Why No Reference To Babri Masjid In Ain-E-Akbari, Asks Supreme Court

The 16th century book was the work of Akbar's court historian Abul Fazal and is part of his Akbarnamah - the definitive biography of the Mughal Emperor.

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Why No Reference To Babri Masjid In Ain-E-Akbari, Asks Supreme Court

Why was this so, the court asked the Muslim petitioners in the Ayodhya case.


New Delhi: 

The Ain-e-Akbari, a detailed account of the life and times of Mughal Emperor Akbar, does not have any mention of the mosque built by Babar that lies at the heart of the Ram Janambhoomi dispute, the Supreme Court on Tuesday pointed out. Why was this so, the court asked the Muslim petitioners in the case on the Day 30th day of the daily hearing of the case.

"Ain-i-Akbari mentions minute details, but does not mention about the mosque at Ayodhya. Why is there not mention? The mosque was not there?" Justice SA Bobde asked Zafaryab Jilani, who was representing the Muslim petitioners.

The 16th century book was the work of Akbar's court historian Abul Fazal and is part of his Akbarnamah - the definitive biography of the Mughal Emperor.

Mr Jilani said the case of the Hindu respondents was that the mosque was built after demolishing the temple. Suggesting that the Hindus could have been wrong about it, Justice Bobde said, "There are three grounds... Babur demolished temple and built mosque; or Babur built the mosque where a temple existed; or Babur built the mosque on vacant land".

Mr Jilani claimed the mosque was built on vacant land.

The court also discussed what could have been the exact birthplace of the Lord Ram.

Justice DY Chandrachud, who was part of the five judge constitution bench hearing the case,  said as per some verses in the Skanda Puran, the exact spot was around 200 steps near "Sitakoop" (meaning Sita's well) and witnesses had also identified that.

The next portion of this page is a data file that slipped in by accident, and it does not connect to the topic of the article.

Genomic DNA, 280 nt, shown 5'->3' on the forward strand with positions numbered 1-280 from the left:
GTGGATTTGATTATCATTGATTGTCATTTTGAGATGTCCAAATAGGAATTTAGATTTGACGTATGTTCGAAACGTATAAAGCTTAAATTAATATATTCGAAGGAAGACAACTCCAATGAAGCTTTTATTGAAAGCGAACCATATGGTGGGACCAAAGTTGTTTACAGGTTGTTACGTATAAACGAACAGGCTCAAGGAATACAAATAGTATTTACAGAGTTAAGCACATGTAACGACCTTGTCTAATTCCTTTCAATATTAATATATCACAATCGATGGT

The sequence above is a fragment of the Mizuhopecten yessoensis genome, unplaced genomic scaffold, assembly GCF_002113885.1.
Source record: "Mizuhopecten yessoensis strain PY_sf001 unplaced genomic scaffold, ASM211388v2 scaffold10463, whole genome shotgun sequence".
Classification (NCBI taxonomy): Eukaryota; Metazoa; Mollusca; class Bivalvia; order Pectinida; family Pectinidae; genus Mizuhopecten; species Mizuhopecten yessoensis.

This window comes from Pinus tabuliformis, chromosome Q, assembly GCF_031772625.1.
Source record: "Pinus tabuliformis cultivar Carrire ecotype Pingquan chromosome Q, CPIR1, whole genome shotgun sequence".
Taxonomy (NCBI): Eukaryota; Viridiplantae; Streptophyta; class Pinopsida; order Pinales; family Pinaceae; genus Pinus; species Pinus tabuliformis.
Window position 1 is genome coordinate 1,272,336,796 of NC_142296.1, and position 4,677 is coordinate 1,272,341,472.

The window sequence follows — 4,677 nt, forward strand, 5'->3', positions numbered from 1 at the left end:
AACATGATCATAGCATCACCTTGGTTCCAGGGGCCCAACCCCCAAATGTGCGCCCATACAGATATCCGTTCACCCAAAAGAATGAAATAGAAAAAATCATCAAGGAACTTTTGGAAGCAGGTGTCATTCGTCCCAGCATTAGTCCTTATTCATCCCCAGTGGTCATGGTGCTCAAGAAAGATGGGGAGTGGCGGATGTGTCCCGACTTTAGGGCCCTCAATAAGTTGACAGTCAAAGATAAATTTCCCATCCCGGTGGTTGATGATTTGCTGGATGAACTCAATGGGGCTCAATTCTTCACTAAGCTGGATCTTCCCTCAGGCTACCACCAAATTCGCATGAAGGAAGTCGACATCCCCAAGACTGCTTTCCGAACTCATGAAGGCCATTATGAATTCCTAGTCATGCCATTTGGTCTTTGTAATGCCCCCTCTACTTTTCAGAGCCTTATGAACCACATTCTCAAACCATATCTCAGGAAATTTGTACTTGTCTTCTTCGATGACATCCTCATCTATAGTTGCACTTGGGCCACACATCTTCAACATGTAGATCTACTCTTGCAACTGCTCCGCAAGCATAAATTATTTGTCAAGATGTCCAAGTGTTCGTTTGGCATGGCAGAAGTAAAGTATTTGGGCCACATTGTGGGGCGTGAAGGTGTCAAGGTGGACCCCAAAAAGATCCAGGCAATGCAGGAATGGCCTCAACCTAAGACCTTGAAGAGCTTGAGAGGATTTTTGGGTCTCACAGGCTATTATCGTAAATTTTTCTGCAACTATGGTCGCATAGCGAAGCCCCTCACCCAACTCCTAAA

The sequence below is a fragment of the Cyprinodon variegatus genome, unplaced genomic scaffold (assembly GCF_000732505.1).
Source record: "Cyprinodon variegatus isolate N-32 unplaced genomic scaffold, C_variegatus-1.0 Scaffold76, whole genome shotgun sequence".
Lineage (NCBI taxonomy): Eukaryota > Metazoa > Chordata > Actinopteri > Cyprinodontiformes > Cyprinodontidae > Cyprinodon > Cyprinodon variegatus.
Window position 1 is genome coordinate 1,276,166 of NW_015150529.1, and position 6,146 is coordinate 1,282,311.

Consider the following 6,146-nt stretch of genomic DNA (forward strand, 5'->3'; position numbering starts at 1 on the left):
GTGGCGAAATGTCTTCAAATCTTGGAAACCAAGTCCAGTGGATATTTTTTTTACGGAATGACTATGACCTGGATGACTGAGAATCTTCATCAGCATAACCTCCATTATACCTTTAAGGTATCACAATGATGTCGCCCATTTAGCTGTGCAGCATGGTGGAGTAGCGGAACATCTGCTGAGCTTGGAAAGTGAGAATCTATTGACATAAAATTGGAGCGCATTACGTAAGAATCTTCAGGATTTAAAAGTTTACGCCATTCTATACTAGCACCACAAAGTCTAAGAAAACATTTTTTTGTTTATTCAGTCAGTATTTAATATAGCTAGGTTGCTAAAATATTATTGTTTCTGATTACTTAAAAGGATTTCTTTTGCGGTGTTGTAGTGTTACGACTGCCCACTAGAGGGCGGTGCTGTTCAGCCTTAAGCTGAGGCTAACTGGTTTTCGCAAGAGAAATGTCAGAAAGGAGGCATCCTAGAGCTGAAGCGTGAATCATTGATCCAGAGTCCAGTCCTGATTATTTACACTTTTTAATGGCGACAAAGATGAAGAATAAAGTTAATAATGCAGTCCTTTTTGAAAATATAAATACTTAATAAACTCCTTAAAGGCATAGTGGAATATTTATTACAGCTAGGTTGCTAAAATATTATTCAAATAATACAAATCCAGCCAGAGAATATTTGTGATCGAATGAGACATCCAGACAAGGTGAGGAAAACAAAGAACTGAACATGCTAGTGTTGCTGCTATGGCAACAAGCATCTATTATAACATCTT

Mr Jilani said the Hindu respondents have based their case on faith. But two books - the original Valmiki Ramayan and Ramcharit Manas by Tulsidas do not say Lord Ram was born under the dome of the mosque in Ayodhya. There is also no mention of any worship at any particular place under the dome, he said.

Also, there is no mention of a Ramjanam Bhoomi temple in Ramcharit Manas, which was written was written nearly 50 years after the temple was built. The book was written around 1574, while the mosque dated back to 1528.

"If we accept your view based on these two books, it would mean that the Hindus can't believe that Ram was born anywhere in Ayodhya at all," Justice Chandrachud said.

Mr Jilani said the Lord Ram was born in Ayodhya, but there is no word anywhere about a particular place. We have no dispute that Lord Ram was born in Ayodhya, but the dispute is on the site. Since Hindus make offerings at Ram Chabutra, a spot near the disputed site -- that may be the birth place," he added.

The arguments - which the court plans to wrap up by October 18 -- will resume tomorrow.



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